Most Important Seahawks: 2 players key to the defense turning around

Aug 6, 2021, 1:02 AM
Seahawks D.J. Reed...
At a cornerback position in flux, D.J. Reed is expected to be Seattle's anchor. (Getty)

As the Seahawks continue to work through training camp, my co-host Jake Heaps and I are counting down the 15 most important Seahawks of 2021. We spotlight a new profile every weekday at 1 p.m. during Jake and Stacy.

No. 15 DE Carlos Dunlap
No. 14 LB Jordyn Brooks
No. 13 TE Gerald Everett
No. 12 OLs Damien Lewis and Gabe Jackson
No. 11 DT Poona Ford
No. 10 S Quandre Diggs

The list continues with numbers nine and eight:

No. 9: CB D.J. Reed

Cornerback might be the most open position battle of the offseason. In addition to Reed and a pair of free agent additions in Ahkello Witherspoon and Pierre Desir, the group also includes Tre Flowers, 2021 fourth-round pick Tre Brown, Gavin Heslop, Jordan Miller, Bryan Mills, Damarious Randall, and Will Sunderland. But it’s Witherspoon and Reed who are the headliners in camp.

Witherspoon, a former third-round pick, may have a high ceiling, but Reed makes this list at No. 9 over any other corner because he had the best 2020 season and Seattle will likely lean into his speed and familiarity of the defense to bolster the position group.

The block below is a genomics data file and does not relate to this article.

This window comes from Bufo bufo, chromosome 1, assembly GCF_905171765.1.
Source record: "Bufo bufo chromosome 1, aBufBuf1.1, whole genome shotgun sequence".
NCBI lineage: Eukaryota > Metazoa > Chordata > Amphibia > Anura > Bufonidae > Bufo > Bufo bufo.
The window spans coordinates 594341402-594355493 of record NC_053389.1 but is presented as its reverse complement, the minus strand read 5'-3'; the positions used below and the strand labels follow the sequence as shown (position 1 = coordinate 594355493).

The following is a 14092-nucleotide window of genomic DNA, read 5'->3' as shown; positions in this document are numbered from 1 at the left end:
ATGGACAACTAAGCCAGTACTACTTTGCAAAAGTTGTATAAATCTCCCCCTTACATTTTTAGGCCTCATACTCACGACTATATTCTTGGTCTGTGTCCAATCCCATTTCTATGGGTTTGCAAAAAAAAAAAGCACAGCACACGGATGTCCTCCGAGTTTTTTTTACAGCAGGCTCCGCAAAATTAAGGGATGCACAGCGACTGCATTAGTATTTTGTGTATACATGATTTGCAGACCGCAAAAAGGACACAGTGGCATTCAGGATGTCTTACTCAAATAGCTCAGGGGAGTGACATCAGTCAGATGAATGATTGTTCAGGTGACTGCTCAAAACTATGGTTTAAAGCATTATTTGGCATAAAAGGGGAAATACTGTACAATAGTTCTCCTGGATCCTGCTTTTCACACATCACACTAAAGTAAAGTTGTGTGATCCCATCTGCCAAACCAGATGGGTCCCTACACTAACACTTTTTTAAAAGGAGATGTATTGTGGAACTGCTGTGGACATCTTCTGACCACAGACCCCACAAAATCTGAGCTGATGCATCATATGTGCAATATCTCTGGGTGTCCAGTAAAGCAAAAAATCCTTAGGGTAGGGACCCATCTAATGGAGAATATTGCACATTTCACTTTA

The Seahawks claimed Reed off of waivers last August from San Francisco. Reed missed the first several weeks of the season while he recovered from a torn pectoral but made a midseason debut with Seattle in Week 8 – coincidentally against the 49ers – and quickly nabbed his first interception with Seattle.

His best game of the season, though, came on the road against Washington. Reed recorded another interception and had three passes defended.

He never surrendered the starting role after his debut and ultimately made eight starts, the most of his career. Still, Seattle’s defense had an especially abysmal first half – and some lingering inconsistencies – that made the team one of the worst passing defenses in the league. Part of the burden to improve that this season will fall on veteran safeties Jamal Adams and Quandre Diggs, the latter of whom led the team with five interceptions. But that responsibility is also shared by Reed as he enters his first full season with Seattle.

What Jake said (audio): “DJ Reed showed major flashes of being not just a good contributor for your team, but a guy who could be your top corner heading into this year. That means not only being the mouthpiece but also a playmaker. That’s been sorely missing from this group since, honestly, the Legion of Boom days. You had Shaquill Griffin as a part of this group and he obviously was your most talented corner and had a Pro Bowl year a season ago. But the problem is Griffin rarely got his hands on the football. He had four interceptions last year, which was a career-high and really the first time he’d generated those numbers. That’s been one of the biggest critiques of his game. And D.J. Reed, from the moment he stepped on the field, found a way to make plays. He made not just easy interceptions where the ball just fell in his lap because he was in the right place at the right time; he made things happen. He saw things play out in front of him, read and reacted. For a 5-foot-9 corner, he held his own against some of the bigger receivers in the league… (Getting Reed off of waivers) is one of the best jobs that (Seahawks general manager) John Schneider and this front office has done in quite some time in terms of finding a diamond in the rough, an unknown guy, and plugging him in a playing halfway through the season.”